The M word
Millenials are growing up with years of experience already under their belts with using great apps on powerful devices. Your average Joe/Jo can easily identify a good digital experience from a bad one. Who better to build finance apps for homescreens of the future?
Building a fanbase
I touched on the community aspect of Monzo earlier on. They have fostered a cult following who actively engage with the bank through social channels in a way you'd expect to see with a football club, except instead of new players being signed, new features are being rolled out to much hand-clapping. 👏🏼 Personally, I think this kind of rapport with your customer base is invaluable and is a real shift from how banks have held customers at their mercy in the past. However, this isn't unique to Monzo. I spotted the following comment from Metro Bank's CCO, Paul Riseborough, in The Fintech Times.
"Metro Bank has one true north: create fans. This means every decision we make either reinforces the brand and turns customers into fans or it doesn't. Our job is to ensure the decisions we make deliver customer service that is tangibly different to the competition."
Innovation is slooow
Like turning a tanker, it takes a long time to change a product as widespread and embedded as a high street bank’s core app. You need buy-in from multiple stakeholders, you may even need to hire new teams, or secure additional funding. Surprisingly hard even for banks, who literally are money.
There are a dozen analogies I could throw in here. Sticking it to the man. Rooting for the underdog. Etc. I imagine it feels quite good to pick the new kids on the block over the bank that your parents use. It’s a very small act of rebellion, especially amongst the current political climate. For me, at least.
You don’t seem to realise just how relevant and important transparency is until you see it in action for yourself. Monzo’s Twitter feed is refreshingly open and honest, providing information around their service, their roadmap and even their financials. PensionBee go one step further, calling out bad practice in the pension world as it happens. Ballsy.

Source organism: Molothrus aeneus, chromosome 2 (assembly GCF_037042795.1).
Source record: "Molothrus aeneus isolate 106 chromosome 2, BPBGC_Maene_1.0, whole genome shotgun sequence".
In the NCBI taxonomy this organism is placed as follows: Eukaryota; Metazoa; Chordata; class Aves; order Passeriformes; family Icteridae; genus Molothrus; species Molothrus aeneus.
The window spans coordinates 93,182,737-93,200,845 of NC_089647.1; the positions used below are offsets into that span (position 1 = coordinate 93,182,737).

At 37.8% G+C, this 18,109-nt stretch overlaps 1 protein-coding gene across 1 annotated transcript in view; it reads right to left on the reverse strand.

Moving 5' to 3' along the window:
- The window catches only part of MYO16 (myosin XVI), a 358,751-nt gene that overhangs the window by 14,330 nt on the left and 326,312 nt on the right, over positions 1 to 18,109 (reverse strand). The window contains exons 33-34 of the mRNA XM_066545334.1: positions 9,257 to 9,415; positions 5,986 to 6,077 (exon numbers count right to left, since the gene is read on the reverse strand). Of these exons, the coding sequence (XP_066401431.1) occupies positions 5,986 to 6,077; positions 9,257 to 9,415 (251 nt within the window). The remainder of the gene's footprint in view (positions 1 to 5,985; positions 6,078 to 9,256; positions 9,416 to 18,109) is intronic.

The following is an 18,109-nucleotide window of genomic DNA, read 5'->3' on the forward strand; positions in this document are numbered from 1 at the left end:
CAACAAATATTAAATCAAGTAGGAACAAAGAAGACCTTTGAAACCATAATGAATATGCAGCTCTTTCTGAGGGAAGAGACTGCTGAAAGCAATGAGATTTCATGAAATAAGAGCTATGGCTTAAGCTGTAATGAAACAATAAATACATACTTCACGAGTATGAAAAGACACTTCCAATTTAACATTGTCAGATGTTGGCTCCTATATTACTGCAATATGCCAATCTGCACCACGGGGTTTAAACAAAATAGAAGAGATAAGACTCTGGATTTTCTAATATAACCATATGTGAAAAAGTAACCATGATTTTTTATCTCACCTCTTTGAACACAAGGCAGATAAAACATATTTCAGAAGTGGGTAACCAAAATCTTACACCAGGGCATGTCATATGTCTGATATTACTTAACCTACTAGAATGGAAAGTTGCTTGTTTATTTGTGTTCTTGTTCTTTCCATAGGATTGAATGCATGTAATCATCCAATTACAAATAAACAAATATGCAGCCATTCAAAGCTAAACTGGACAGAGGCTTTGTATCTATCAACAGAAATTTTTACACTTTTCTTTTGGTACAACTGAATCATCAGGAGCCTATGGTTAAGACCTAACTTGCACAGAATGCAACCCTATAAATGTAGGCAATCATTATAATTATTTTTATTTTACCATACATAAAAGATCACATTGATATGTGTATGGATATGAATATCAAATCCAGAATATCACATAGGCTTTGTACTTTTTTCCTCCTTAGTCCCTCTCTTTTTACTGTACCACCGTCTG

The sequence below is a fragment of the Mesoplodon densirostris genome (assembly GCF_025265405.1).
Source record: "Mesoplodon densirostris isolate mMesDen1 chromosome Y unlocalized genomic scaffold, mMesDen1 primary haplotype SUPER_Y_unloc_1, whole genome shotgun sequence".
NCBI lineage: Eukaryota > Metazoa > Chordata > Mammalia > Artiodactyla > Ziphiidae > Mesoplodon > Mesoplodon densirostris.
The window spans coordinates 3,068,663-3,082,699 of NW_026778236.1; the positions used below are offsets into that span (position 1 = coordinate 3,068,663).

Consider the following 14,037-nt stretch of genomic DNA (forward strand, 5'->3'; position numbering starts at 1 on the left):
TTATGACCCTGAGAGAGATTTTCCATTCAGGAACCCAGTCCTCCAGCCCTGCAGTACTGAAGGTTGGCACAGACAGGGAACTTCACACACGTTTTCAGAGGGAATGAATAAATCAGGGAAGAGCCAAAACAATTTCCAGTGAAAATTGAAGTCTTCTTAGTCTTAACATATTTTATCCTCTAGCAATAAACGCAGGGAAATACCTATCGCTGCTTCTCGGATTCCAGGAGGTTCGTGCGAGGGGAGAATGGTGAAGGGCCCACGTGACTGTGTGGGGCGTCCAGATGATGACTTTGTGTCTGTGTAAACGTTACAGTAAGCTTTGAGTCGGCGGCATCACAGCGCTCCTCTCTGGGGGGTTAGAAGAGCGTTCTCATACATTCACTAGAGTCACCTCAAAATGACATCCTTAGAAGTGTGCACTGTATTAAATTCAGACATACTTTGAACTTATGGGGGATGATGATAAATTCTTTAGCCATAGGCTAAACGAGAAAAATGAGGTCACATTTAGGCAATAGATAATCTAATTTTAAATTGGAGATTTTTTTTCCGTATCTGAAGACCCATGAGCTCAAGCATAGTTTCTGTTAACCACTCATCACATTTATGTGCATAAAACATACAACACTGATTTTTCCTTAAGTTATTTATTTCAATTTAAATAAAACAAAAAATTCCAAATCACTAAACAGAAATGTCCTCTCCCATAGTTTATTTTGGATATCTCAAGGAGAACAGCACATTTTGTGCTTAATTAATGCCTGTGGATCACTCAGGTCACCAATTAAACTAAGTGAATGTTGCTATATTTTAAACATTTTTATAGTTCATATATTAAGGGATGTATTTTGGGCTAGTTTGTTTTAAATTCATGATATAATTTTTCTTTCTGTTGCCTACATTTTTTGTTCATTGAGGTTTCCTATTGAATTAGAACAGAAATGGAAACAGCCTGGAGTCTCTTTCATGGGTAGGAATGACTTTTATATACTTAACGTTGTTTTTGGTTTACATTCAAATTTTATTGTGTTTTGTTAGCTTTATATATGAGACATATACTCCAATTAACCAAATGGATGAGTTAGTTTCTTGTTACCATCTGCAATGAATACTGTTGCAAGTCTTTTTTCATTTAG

High street banks are slowly but sure rolling out competing products and features too:
- Artha by First Direct, for customers and non-customers, thanks to Open Banking/PSD2
- This is as far as I got with my list. There really isn't much else out there 🤷🏻♂️
However, I was impressed to see Barclays and Halifax providing services and courses for computer skills, coding for kids, and financial education. More of this please.
Don’t get me wrong, the big guys are doing things very right in many areas. Case in point; Barclaycard. When our card was cloned a couple of years ago, you’d have thought we’d just returned from a peacekeeping mission. Flowers, wine and a warming letter saying sorry, when it wasn’t even their fault. Customer service is great in big banks, because frankly it has to be.
Interesting piece on scaling from @monzo, whose goal is to have one customer ops team per 100,000 customers. The average bank has one per 3,000 customers. That's called having faith in your product. 💪🏽 https://t.co/PMzasV9z9c— Ben Horsley (@benhorsleyco) August 1, 2018
BUT, service is more than just customer service. And that model is set to change anyway, as audiences become inherently more tech savvy and products become more intuitive, there will be a lesser reliance on in-branch and over the phone services. (And hopefully photocopiers too.) The core services that a financial provider offers need to be innovative. Let’s not dress it up as a banking revolution, or the great fight of startups VS enterprises, or amazing breakthrough products. It’s a simple and organic evolution that all businesses need to go through to stay relevant and offer their customers the best overall service. And that’s what I am growing to love so much about the Monzos and the PensionBees — it’s a great product, and a carefully designed service around that product.
It should be a no-brainer for any product team. To echo what our Olly, our Head of Partnerships, says during his Campus talks, “There’s no such thing as fintech.”
Innovate or stagnate.